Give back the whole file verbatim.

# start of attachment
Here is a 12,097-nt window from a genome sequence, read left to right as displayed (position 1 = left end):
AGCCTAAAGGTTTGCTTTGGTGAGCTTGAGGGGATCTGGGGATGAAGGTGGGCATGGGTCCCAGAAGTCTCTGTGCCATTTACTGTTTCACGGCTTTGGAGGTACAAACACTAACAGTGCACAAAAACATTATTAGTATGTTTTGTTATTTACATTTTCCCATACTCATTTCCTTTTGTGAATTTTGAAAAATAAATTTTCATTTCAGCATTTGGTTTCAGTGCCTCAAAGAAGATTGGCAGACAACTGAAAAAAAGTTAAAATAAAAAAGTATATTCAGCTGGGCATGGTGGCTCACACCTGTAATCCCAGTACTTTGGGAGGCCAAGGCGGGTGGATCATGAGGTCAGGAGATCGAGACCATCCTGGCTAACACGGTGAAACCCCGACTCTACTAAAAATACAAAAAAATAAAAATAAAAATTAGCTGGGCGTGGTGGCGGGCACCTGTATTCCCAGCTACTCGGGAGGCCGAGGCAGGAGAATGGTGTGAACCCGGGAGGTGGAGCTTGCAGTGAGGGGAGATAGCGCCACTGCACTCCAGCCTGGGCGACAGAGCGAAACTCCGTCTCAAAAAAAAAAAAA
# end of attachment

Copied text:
Here is a 12,097-nt window from a genome sequence, read left to right as displayed (position 1 = left end):
AGCCTAAAGGTTTGCTTTGGTGAGCTTGAGGGGATCTGGGGATGAAGGTGGGCATGGGTCCCAGAAGTCTCTGTGCCATTTACTGTTTCACGGCTTTGGAGGTACAAACACTAACAGTGCACAAAAACATTATTAGTATGTTTTGTTATTTACATTTTCCCATACTCATTTCCTTTTGTGAATTTTGAAAAATAAATTTTCATTTCAGCATTTGGTTTCAGTGCCTCAAAGAAGATTGGCAGACAACTGAAAAAAAGTTAAAATAAAAAAGTATATTCAGCTGGGCATGGTGGCTCACACCTGTAATCCCAGTACTTTGGGAGGCCAAGGCGGGTGGATCATGAGGTCAGGAGATCGAGACCATCCTGGCTAACACGGTGAAACCCCGACTCTACTAAAAATACAAAAAAATAAAAATAAAAATTAGCTGGGCGTGGTGGCGGGCACCTGTATTCCCAGCTACTCGGGAGGCCGAGGCAGGAGAATGGTGTGAACCCGGGAGGTGGAGCTTGCAGTGAGGGGAGATAGCGCCACTGCACTCCAGCCTGGGCGACAGAGCGAAACTCCGTCTCAAAAAAAAAAAAA